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Mont Saint Michel: the abbey of the tides

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The Gothic abbey of Mont Saint-Michel, called the “Merveille de l’Occident” (wonder of the west), is located on a granite islet surrounded by sandbanks exposed to powerful tidal forces, near the border between Normandy and Brittany.

The islet measures approximately 960 meters in circumference and has an area of approximately 280 hectares and rises to a height of 92 m above sea level. In 1979, UNESCO included Mont Saint-Michel Abbey and its bay on the list of world heritage sites.


Legend says that in 709 AD, at the request of Archangel Michael, the bishop of Avranches, Aubert, had a small church built on the site where the Gothic Abbey of Mont Saint-Michel is located today.

In 966 AD a community of Benedictines settled on the islet, building a pre-Romanesque church. Later, from the 11th century, the Romanesque abbey was founded. The first buildings to be built were those on the north side of the island. Then during the following century (XII century) the wings to the west and south were built.

The construction of the Gothic part of the abbey began in the 13th century, and two three-storey buildings with cloisters and refectory were built. In the meantime, a small village was forming on the southeast side.

In the 14th century, because of the Hundred Years War, fortification works were built to protect the abbey from military attacks. The village was also surrounded by walls. In the 15th century, the Abbey of Mont Saint-Michel became together with Rome and Santiago de Compostela one of the major pilgrimage sites in Europe.

During the French Revolution, Mont Saint-Michel was transformed into a prison. The prison was closed in 1863. Only in 1966, at the celebration of the thousand years since the foundation of the abbey, some religious settled again in the complex. In 2001, a community of friars and nuns from the “Les Fraternités Monastiques de Jerusalem” settled in the abbey.


At the entrance of the medieval town is the Tourist Office. Which is located in the ancient guardhouse (Corps de Garde des Bourgeois). After crossing the Boulevard Gate (Porte du Boulevard), and the King Gate (Porte du Roy) with a drawbridge, you will reach the Grande Rue, the main street full of shops, museums and ancient houses of the fifteenth and sixteenth centuries. First there is the Maritime Museum, then the Archeoscope and the Parish Church of the XV-XVII century, dedicated to St. Pierre, the patron saint of fishermen. You then reach the Grand Degré (Grand Staircase) which leads to the entrance of the Abbey. From the drawbridge it is also possible to take the walk along the walls up to the entrance of the Abbey.


The Abbey of Mont Saint-Michel presents a complete panorama of the styles of medieval architecture between the 11th and 16th centuries. The oldest part is represented by the primitive pre-Romanesque abbey church (today called Notre-Dame Sous-Terre). This part of the building was built at the time of the Benedictine foundation in 966, and rediscovered during the excavations that took place between the late nineteenth and early twentieth centuries. The structures of the Romanesque abbey date back to the 11th century. Among these, three floors of convent buildings were built to the north of the primitive church, including the kite room, the monks’ walk and the dormitory.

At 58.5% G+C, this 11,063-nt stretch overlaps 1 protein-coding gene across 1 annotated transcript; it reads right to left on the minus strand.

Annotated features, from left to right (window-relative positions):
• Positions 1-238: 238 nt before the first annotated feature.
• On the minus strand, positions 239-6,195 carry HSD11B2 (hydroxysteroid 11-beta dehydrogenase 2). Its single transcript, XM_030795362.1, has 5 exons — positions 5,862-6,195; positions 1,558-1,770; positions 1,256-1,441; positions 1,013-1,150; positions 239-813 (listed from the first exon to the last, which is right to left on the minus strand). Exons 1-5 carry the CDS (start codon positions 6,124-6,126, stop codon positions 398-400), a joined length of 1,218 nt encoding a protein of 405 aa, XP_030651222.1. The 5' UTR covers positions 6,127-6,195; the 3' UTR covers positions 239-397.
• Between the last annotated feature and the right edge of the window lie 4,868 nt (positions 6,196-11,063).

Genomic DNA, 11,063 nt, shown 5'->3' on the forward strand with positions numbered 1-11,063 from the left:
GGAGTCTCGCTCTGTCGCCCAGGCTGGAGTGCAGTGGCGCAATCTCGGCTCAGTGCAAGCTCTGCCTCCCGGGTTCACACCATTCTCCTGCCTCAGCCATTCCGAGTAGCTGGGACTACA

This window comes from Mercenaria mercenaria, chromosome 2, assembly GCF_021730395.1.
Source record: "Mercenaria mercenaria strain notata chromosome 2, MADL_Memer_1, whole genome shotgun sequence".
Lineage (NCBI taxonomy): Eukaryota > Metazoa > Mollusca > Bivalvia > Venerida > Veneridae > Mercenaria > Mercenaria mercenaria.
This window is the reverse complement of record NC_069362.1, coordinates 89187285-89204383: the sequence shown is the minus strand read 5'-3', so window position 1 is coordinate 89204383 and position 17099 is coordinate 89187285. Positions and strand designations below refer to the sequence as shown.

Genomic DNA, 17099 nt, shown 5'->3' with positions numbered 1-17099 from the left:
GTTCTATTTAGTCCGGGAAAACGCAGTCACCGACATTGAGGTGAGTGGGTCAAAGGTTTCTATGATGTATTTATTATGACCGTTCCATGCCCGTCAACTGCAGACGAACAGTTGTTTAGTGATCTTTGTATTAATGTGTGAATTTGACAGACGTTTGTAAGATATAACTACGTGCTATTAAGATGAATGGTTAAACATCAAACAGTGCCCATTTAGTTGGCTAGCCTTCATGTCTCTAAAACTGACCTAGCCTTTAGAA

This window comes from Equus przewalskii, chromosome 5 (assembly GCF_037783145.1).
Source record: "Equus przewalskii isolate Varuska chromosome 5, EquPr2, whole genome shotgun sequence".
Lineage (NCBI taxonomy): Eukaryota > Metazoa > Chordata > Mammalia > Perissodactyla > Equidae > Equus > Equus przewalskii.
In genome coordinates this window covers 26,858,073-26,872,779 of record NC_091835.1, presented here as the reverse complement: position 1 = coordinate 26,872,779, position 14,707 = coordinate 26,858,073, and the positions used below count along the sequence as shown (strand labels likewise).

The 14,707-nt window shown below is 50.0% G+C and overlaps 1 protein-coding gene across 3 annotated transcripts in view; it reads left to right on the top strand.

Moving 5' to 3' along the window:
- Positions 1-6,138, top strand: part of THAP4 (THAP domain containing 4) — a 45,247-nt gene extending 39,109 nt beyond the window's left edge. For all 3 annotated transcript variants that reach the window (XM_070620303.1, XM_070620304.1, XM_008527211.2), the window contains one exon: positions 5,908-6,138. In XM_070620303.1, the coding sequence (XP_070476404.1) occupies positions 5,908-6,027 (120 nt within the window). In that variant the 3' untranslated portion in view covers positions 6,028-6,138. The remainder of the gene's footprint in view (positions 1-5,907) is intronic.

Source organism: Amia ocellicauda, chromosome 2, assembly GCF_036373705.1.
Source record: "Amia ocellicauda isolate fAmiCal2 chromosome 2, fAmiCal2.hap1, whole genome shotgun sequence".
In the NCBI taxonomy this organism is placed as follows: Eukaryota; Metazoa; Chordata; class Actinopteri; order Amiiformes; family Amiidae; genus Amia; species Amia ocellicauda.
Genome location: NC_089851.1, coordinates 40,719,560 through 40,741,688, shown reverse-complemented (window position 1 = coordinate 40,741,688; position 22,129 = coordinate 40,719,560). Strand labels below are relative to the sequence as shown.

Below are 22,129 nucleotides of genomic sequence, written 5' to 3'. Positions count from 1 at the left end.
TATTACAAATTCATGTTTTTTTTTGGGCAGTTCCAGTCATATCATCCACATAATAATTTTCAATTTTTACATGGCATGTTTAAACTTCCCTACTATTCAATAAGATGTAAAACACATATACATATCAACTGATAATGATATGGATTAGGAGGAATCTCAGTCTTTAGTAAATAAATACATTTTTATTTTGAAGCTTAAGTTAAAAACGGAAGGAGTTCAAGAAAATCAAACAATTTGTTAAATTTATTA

During this period, the construction of the nave of the new church began and three crypts were built: the Chapel of the Thirty Candles (Chapelle des Trente-Cierges) to the north, the Crypt of the Choir (Crypte du Chœur) to the east, and the Chapel of Saint Martin (Chapelle Saint-Martin) to the south. The Chapel of Saint Stephan (Chapelle Saint-Etienne) dates back to the XII century. While are from the thirteenth century: the Guest Room, the Refectory, the Knights’ Room and the magnificent cloister, which together make up the complex called the Wonder (“Merveille”). Also from the same period are the Hall of the Guards, the new entrance to the abbey and the Officialité (hall of justice), which together form the Belle-Chaise.

The fortifications date back to the 14th century. Among these, the two towers of Châtelet stand out, the Tour Perrine and the Tour Bailliverie. The abbot’s apartments and the new abbey choir, in flamboyant Gothic style, are from the 15th century. The neo-classical facade of the Abbey dates back to the 18th century. While the spire, which reaches 170 meters above sea level, was built in 1896.


The Historical Museum (Musée Historique ou Musée Grévin) displays collections of weapons, paintings, sculptures, watches and the 19th century periscope. Archéoscope, a multimedia museum showing the abbey construction techniques and its history. The Maritime Museum (Musée Maritime) is an audio-visual museum that explains the phenomenon of the tides, the problems of the site and the restoration works that will be done in the future. Finally, the Tiphaine House (Logis Tiphaine demeure de Bertrand Duguesclin), an ancient 14th century house with period furniture, paintings and tapestries.

TIME OF ENTRANCE OF THE ABBEY OF MONT-SAINT-MICHEL: May 2-August 31: 9.00-19.00 (last entry at 18.00). September 1-April 30: 9.30-18.00 (last admission at 17.00). On 24th and 31st December last entry at 4.00pm and closing at 5.00pm. The abbey is open every day. Excluding January 1, May 1 and December 25.

Climate of Mont Saint-Michel.



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